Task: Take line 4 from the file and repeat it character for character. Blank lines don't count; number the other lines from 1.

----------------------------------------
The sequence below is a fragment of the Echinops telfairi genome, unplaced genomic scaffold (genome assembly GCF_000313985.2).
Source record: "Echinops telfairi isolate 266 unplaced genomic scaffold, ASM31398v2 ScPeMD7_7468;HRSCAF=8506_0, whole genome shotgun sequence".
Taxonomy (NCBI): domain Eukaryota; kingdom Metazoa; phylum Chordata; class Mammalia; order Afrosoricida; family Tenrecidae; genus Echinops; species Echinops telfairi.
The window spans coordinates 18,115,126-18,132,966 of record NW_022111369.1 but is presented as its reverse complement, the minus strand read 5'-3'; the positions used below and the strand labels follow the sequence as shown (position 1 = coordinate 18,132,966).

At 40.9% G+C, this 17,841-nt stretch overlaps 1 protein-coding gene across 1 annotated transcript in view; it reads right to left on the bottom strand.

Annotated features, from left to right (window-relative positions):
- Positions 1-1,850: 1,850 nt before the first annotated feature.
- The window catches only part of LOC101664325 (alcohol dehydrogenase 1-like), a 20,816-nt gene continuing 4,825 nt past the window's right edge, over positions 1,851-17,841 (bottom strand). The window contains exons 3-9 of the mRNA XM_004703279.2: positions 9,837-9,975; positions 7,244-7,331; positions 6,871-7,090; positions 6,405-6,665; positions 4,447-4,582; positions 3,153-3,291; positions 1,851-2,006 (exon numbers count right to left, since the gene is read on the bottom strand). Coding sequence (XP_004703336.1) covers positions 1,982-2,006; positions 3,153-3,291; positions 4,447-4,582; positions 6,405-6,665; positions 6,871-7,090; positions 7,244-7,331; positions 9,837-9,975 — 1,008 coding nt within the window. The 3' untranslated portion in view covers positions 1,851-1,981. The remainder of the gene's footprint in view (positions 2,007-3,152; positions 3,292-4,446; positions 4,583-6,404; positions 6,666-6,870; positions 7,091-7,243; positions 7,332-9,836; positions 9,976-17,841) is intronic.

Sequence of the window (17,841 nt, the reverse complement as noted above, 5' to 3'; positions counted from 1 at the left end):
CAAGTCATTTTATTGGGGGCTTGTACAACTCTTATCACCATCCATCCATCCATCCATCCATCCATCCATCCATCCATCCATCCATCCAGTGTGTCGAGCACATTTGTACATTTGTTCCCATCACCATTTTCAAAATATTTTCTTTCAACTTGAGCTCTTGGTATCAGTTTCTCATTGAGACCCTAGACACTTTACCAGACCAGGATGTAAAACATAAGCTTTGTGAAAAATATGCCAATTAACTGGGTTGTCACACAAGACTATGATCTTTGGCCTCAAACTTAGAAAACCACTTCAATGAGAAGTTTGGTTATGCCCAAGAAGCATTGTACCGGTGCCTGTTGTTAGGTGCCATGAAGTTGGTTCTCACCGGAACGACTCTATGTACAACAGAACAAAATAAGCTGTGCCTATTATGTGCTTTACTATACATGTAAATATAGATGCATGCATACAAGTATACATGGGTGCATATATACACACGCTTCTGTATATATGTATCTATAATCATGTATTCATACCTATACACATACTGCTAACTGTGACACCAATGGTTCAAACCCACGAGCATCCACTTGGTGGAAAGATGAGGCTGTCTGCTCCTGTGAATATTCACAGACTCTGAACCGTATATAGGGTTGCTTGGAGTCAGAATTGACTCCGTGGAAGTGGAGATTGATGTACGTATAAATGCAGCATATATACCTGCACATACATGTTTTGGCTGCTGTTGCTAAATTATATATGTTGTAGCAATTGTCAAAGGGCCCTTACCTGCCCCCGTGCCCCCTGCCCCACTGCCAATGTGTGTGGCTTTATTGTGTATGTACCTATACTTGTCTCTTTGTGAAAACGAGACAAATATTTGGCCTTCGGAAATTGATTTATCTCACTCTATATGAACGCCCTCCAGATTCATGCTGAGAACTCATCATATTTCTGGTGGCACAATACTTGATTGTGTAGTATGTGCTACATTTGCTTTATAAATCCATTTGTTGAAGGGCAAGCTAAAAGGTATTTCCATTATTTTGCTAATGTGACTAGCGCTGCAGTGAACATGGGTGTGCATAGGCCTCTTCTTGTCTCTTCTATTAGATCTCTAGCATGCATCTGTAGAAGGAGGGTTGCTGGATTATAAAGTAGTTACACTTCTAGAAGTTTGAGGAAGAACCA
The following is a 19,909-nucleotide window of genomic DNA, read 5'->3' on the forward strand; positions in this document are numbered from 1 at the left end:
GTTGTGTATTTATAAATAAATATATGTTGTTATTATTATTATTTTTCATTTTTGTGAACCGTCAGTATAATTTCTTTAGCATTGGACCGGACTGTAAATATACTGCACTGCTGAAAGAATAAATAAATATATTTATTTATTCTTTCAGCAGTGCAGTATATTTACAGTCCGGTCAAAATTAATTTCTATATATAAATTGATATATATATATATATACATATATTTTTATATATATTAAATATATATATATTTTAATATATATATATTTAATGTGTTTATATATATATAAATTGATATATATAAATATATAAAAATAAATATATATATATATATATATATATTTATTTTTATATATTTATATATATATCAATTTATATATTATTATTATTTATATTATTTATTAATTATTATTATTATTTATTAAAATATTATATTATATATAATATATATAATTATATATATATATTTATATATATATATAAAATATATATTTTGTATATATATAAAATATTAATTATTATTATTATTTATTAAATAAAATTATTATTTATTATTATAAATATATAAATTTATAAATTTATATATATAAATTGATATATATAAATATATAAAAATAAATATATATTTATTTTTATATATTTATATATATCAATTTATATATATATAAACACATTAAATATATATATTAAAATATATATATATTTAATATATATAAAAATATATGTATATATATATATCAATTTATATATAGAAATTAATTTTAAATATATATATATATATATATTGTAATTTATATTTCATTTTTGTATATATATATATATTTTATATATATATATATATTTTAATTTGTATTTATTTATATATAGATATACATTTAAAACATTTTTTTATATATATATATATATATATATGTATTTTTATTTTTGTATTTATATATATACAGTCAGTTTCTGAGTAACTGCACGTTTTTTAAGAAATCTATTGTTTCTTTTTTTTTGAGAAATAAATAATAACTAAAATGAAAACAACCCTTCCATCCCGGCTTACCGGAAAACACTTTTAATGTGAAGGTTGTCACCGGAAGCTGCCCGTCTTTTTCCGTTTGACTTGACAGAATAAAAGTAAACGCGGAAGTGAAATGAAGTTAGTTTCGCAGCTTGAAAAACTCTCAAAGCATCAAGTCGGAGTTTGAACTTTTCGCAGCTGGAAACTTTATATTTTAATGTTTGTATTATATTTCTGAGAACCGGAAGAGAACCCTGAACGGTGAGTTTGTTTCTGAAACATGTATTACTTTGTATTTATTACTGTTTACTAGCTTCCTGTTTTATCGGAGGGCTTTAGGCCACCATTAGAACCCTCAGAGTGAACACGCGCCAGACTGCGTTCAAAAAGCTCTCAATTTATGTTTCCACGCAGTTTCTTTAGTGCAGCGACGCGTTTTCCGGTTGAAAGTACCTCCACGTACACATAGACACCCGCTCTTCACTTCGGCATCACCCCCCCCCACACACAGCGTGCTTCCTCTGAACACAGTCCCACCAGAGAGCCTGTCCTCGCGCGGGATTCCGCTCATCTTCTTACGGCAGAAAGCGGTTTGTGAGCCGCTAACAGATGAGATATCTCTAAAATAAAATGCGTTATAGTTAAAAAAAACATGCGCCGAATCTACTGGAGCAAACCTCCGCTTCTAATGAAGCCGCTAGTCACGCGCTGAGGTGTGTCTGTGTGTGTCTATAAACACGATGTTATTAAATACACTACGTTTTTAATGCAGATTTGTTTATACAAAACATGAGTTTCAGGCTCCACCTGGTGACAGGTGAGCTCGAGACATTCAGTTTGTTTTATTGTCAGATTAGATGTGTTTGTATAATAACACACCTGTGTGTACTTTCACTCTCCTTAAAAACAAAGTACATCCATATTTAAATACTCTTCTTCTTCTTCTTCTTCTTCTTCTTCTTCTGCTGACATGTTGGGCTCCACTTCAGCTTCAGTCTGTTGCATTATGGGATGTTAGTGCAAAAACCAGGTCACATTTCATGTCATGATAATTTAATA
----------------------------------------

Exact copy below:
The window spans coordinates 18,115,126-18,132,966 of record NW_022111369.1 but is presented as its reverse complement, the minus strand read 5'-3'; the positions used below and the strand labels follow the sequence as shown (position 1 = coordinate 18,132,966).